“The bottom line,” he says, “is that energy and water are joined at the hip. If energy’s expensive, water’s going to be expensive.” That’s why a new, more efficient process might hold the key to future desalination efforts. Even better, chlorine is a byproduct of the reaction—no need to mass-produce it elsewhere, then transport and add it to desalinated water. With nearly a third of the world’s population living in water-stressed areas, Crooks’ gadget could change the world.

But if it does, that change will come slowly.

“If you wanted a cup of coffee from our device, you’d be waiting several years,” he laughs. But other devices using Crooks’ process are already in development, and businesses are seeing the potential, even at this early stage. “Normally in science, you do something, you get a result, and maybe you can fix two out of five major problems,” he says. Not the case with this.

“Every time we look at this,” Crooks says, “it just wants to work.”

Fresh ideas

With government grants flowing and venture capitalists betting on his process, Crooks’ desalination chip might just hold the key to the future of our planet’s freshwater. In the meantime, there are other ways the chemist thinks his process might make an impact.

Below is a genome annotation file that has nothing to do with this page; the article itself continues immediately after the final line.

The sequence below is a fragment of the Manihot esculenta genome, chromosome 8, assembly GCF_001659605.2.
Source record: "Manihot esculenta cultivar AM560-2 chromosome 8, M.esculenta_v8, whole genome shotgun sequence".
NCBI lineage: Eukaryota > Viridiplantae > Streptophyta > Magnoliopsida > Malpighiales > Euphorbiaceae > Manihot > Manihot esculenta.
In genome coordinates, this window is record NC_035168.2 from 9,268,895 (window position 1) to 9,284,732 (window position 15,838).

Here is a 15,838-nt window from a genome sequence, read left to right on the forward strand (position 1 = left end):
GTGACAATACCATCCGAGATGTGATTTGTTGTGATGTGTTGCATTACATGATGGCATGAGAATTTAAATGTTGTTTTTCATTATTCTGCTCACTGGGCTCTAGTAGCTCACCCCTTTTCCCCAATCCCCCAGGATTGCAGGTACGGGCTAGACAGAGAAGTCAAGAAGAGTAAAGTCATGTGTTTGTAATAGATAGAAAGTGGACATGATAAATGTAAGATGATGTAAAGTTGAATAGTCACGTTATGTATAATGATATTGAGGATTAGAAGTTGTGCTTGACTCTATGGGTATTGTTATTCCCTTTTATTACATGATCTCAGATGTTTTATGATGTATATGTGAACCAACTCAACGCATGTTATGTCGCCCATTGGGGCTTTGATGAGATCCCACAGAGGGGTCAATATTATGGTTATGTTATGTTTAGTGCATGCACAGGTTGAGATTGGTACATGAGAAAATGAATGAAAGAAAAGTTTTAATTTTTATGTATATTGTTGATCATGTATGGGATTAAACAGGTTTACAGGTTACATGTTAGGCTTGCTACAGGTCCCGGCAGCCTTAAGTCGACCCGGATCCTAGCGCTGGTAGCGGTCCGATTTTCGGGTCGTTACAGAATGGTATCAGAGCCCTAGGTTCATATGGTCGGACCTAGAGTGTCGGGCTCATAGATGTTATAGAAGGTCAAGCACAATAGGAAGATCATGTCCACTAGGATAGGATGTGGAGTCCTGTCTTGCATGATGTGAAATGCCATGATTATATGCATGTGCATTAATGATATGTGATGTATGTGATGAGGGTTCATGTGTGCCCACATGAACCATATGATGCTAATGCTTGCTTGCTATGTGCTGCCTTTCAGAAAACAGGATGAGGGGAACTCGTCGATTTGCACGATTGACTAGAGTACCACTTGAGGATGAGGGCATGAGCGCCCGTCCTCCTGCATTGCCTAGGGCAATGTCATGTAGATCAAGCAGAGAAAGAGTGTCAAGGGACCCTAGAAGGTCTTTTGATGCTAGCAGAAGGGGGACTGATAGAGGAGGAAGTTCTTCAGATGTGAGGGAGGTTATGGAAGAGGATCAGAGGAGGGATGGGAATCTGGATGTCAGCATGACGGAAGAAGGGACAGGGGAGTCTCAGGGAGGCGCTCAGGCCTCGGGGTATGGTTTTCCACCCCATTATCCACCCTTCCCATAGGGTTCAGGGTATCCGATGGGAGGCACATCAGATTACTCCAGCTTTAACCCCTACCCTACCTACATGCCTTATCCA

Hydraulic fracturing (fracking)

The petroleum-extraction technique requires freshwater, which becomes brackish and useless in the process and is often dumped in empty wells, rather than being reused.

“If we could pull 20 or 30 percent of the salt out of that post-fracking water”—a range already within the capacity of Crooks’ process—“then they could reuse it,” he says.

Cooling towers

After reading about the new desalination technology, a Houston petrochemical businessman gave Crooks a call to talk about the giant cooling towers at his factory.

“Those cooling towers start out with fresh water,” Crooks explains. The evaporation of that freshwater helps cool power plants and factories. “Even freshwater has some salt in it. The water’s evaporating, but that little bit of salt isn’t. As a consequence, that water’s getting saltier and saltier.” In the past, factories diluted it with more freshwater. If Crooks’ process is scaled up, that water can be desalinated and recycled.

Yachts (yes, yachts)

A California yacht salesman pointed out that almost every yacht sold today has a tiny, inefficient reverse-osmosis pump.

If a reliable version of Crooks’ technology could be produced with improved desalination, the salesman told him, “You’d sell one to every yachtsman in the country.”

In-Home Use

Ultimately, the process could help improve water security for the world’s most at-risk inhabitants.

“You could have one in a home, and it could even provide just a gallon of drinking water a day,” Crooks says.

Illustration by David Plunkert. Photo: Crooks’ microchip-like device uses a small electric shock to partially desalinate seawater. Courtesy Richard Crooks.